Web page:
Twitter is a micro-blogging service available online or via various apps. It was created in 2006, but real growth in user numbers didn’t start until early 2009 which is about when I joined, a year later I started a company account which I ran for about two years.
I use my personal account (@changememe) to find new content, to post my own content (I will be tweeting this blog post), interact in regular chats and to share things I’ve found online. I’ve met new people, solved service issues, and been invited to speak at a conference via twitter. For me it’s been a positive experience and I use twitter every day. Here’s the basics to get started, I’ll make another post next Monday with some more advanced tips.
1: Your profile
There are a few things you need to figure out when setting up your profile, if it’s a brand new account it will have the new format, if it’s an old account it will soon have the new format so I will focus on that here.
Your twitter handle – essentially what are you going to call yourself. The maximum length is 15 characters, but shorter is better particularly when it comes to retweets. You can only use letters, numbers and the underscore (_), you can change your name at any time. With millions of users a lot of the “obvious” twitter names are already in use so you will have to come up with something new; there’s a tool to help you with that.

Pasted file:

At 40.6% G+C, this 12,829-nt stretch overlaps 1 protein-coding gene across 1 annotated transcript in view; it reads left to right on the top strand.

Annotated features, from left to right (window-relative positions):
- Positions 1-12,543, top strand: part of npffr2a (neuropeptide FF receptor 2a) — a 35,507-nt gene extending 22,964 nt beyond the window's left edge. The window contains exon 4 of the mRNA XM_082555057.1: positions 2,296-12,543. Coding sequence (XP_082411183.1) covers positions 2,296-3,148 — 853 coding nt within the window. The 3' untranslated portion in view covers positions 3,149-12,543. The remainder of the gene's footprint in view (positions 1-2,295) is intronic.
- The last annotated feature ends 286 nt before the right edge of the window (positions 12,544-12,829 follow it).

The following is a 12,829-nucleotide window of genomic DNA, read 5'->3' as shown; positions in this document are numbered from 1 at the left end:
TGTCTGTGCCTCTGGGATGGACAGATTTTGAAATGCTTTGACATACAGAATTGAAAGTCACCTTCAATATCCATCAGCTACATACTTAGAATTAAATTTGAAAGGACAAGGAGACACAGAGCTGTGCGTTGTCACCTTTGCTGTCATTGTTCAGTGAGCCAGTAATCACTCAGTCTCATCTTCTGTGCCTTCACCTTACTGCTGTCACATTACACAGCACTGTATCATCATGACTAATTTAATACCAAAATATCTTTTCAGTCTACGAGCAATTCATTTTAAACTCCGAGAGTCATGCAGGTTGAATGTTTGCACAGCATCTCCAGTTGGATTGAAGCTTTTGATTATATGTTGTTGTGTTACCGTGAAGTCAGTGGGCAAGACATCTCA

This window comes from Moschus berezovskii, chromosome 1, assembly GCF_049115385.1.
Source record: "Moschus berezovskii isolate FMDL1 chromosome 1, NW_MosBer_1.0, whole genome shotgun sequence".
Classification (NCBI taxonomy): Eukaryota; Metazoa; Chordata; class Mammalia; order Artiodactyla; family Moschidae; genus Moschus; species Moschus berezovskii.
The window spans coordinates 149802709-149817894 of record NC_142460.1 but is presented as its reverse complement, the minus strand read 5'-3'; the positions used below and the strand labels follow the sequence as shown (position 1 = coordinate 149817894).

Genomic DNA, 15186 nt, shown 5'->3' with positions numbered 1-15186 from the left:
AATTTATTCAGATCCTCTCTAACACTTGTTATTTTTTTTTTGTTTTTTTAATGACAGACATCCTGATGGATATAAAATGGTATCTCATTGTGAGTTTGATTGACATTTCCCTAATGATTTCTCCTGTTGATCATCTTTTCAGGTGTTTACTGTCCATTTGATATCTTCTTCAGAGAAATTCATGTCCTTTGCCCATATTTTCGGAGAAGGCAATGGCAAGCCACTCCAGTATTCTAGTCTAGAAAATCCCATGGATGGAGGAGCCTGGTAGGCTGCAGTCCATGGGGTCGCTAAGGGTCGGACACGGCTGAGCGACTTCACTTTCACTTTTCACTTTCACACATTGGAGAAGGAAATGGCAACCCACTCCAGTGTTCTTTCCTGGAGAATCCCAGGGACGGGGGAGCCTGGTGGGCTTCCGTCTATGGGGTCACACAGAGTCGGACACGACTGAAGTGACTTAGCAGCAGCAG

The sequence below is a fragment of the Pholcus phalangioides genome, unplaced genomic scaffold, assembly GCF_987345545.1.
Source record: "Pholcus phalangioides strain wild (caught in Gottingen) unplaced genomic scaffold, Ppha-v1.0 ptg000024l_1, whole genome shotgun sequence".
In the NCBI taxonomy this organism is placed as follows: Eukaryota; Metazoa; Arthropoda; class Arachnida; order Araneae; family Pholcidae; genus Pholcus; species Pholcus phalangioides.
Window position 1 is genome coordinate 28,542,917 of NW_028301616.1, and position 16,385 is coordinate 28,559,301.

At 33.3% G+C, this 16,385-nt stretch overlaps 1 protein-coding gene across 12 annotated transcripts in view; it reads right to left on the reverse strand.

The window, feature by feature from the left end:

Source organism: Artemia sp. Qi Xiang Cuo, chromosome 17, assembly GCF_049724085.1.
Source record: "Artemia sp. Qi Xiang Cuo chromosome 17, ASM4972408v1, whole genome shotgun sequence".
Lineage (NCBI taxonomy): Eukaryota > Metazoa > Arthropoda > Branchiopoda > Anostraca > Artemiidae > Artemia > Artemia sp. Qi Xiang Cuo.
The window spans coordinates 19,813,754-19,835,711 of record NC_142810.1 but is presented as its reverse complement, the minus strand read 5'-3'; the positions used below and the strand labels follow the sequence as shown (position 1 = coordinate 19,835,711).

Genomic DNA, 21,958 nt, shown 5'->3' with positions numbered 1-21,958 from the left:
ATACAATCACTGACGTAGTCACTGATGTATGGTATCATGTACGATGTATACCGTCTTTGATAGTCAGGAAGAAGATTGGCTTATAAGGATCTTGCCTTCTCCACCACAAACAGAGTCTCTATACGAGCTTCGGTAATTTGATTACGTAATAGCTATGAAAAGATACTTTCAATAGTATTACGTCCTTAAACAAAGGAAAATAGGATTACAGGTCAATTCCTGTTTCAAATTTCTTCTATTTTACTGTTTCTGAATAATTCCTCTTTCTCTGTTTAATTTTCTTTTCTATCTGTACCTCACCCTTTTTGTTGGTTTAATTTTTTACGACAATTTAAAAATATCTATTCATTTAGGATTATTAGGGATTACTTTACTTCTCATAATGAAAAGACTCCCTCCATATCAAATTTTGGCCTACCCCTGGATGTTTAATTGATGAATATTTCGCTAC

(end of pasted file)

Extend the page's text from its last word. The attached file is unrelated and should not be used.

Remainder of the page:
If you are a company and someone has the twitter handle of your company name you may need to come up with a creative version of your company name. Exceptions are when the account is being used as a spam account, or when the account is inactive.
Your avatar – the picture beside your name. Twitter recommends an image size of 400px x 400px, this means it will look good on your profile page and be resized for all other uses. I suggest checking how it looks after upload though – you still want it to look good in the 73px x 73px as it appears in the stream.
Not uploading an avatar means you’ll get an anonymous silhouette image, some people won’t follow accounts that have not bothered to upload an avatar.
Header image – the large image appearing at the top of your profile page. The dimensions for this are 1500px x 500px, but you do have an opportunity to resize and adjust the image after uploading.
Describe yourself – you can add your real name, location and a website link. You can also describe yourself in 160 characters or less, you can use hashtags in this space as well if you want to link to a theme of content.
For personal accounts there seems to be a trend to mix the professional, the personal and the humorous or surprising, as exemplified on Madeleine Albright‘s current twitter profile. Some companies try to follow this pattern, oreo manages to add humour to their profile.
2: Conventions for tweeting
Once you’ve got your profile set up it’s time to take a deep breath and start tweeting. Here’s a few things you need to know to get started.